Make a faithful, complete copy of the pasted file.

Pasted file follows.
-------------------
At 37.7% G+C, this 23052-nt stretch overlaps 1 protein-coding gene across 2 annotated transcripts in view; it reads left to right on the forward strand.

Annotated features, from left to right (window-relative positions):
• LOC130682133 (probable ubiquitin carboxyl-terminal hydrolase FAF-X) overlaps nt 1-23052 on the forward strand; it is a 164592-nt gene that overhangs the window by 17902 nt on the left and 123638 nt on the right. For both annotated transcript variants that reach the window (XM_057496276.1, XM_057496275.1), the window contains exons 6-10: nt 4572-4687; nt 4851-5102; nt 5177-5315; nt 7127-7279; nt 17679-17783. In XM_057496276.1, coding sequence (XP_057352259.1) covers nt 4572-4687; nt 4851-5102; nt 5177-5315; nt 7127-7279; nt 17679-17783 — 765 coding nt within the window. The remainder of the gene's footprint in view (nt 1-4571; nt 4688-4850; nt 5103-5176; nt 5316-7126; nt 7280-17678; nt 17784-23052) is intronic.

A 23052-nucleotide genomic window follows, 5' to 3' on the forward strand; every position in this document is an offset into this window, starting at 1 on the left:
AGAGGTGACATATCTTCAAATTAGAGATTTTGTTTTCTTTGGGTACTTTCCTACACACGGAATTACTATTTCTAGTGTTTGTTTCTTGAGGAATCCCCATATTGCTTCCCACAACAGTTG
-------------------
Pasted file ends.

At 37.7% G+C, this 23052-nt stretch overlaps 1 protein-coding gene across 2 annotated transcripts in view; it reads left to right on the forward strand.

Annotated features, from left to right (window-relative positions):
• LOC130682133 (probable ubiquitin carboxyl-terminal hydrolase FAF-X) overlaps nt 1-23052 on the forward strand; it is a 164592-nt gene that overhangs the window by 17902 nt on the left and 123638 nt on the right. For both annotated transcript variants that reach the window (XM_057496276.1, XM_057496275.1), the window contains exons 6-10: nt 4572-4687; nt 4851-5102; nt 5177-5315; nt 7127-7279; nt 17679-17783. In XM_057496276.1, coding sequence (XP_057352259.1) covers nt 4572-4687; nt 4851-5102; nt 5177-5315; nt 7127-7279; nt 17679-17783 — 765 coding nt within the window. The remainder of the gene's footprint in view (nt 1-4571; nt 4688-4850; nt 5103-5176; nt 5316-7126; nt 7280-17678; nt 17784-23052) is intronic.

A 23052-nucleotide genomic window follows, 5' to 3' on the forward strand; every position in this document is an offset into this window, starting at 1 on the left:
AGAGGTGACATATCTTCAAATTAGAGATTTTGTTTTCTTTGGGTACTTTCCTACACACGGAATTACTATTTCTAGTGTTTGTTTCTTGAGGAATCCCCATATTGCTTCCCACAACAGTTG